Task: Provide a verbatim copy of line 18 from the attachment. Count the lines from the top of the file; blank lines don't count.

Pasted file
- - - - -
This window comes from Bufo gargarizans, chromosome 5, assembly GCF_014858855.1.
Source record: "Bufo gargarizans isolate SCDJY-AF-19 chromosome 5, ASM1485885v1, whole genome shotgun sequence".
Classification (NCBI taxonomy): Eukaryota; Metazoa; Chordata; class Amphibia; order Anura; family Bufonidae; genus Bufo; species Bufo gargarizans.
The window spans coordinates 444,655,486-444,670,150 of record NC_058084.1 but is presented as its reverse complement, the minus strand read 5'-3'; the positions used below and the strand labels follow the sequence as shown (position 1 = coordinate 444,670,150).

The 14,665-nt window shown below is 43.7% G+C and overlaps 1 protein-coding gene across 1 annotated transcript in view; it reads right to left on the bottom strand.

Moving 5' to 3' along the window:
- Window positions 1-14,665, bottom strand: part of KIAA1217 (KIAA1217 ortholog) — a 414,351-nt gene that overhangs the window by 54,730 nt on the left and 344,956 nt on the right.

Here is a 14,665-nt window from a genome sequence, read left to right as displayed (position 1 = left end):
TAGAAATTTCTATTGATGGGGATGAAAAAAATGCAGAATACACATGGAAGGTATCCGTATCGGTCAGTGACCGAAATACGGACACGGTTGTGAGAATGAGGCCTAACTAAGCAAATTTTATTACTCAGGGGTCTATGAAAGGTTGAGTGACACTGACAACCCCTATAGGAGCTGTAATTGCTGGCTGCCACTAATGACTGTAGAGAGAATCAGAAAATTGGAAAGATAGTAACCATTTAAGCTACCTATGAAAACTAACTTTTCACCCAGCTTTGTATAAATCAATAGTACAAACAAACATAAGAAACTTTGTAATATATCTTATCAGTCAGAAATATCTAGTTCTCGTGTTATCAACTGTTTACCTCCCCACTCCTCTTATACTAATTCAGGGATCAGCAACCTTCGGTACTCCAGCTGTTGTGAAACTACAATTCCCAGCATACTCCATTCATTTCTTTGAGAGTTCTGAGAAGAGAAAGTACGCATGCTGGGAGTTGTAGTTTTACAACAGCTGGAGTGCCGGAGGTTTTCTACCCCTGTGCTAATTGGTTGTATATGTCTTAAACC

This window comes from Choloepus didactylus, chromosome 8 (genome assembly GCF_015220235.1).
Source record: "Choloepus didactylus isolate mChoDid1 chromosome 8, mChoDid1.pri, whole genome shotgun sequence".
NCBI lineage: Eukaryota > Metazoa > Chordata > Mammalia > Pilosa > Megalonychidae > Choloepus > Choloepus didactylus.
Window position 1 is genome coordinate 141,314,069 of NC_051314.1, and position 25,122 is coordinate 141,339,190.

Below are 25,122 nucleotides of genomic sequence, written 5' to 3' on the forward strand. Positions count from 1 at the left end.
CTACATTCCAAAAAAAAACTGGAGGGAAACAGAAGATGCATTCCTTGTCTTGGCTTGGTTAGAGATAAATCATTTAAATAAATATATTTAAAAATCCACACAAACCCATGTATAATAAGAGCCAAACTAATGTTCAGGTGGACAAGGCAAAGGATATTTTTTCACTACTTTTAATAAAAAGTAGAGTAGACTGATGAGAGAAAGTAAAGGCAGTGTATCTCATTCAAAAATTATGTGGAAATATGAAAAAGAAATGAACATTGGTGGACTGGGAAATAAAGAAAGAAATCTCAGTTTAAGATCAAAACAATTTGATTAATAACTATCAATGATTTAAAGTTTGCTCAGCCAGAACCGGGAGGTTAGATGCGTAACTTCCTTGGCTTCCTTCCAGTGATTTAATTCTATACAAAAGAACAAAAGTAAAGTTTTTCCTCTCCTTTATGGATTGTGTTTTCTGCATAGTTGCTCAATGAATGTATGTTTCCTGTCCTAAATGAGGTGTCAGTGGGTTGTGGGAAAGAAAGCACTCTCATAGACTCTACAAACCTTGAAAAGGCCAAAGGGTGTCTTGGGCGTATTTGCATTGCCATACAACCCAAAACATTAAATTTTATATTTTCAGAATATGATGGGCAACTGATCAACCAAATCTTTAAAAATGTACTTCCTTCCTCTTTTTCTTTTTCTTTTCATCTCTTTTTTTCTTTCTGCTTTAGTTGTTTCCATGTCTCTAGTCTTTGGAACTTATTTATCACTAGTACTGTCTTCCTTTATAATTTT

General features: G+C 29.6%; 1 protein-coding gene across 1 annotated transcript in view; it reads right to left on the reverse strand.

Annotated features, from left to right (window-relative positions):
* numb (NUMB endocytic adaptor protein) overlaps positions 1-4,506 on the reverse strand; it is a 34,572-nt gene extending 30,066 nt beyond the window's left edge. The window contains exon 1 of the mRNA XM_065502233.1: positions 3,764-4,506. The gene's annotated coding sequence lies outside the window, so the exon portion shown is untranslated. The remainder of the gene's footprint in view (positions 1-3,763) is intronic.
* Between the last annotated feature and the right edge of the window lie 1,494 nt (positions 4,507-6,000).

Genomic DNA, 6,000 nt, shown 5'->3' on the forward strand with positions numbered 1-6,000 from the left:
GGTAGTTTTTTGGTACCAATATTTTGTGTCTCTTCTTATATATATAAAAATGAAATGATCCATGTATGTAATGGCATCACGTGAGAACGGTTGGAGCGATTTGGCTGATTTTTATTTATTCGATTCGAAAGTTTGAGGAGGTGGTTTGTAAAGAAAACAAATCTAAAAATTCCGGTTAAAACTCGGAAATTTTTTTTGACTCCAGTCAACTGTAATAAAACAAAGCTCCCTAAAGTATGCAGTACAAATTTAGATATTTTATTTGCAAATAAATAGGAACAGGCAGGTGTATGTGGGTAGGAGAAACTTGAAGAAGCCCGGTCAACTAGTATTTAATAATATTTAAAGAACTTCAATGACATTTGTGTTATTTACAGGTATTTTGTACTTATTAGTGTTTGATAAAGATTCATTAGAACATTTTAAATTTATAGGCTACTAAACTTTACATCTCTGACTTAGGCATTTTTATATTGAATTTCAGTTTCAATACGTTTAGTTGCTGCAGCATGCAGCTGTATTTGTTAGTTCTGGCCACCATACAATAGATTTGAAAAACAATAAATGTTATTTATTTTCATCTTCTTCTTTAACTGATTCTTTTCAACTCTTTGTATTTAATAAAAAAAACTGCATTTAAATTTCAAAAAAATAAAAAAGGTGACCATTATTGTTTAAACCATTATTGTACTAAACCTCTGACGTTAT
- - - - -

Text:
* numb (NUMB endocytic adaptor protein) overlaps positions 1-4,506 on the reverse strand; it is a 34,572-nt gene extending 30,066 nt beyond the window's left edge. The window contains exon 1 of the mRNA XM_065502233.1: positions 3,764-4,506. The gene's annotated coding sequence lies outside the window, so the exon portion shown is untranslated. The remainder of the gene's footprint in view (positions 1-3,763) is intronic.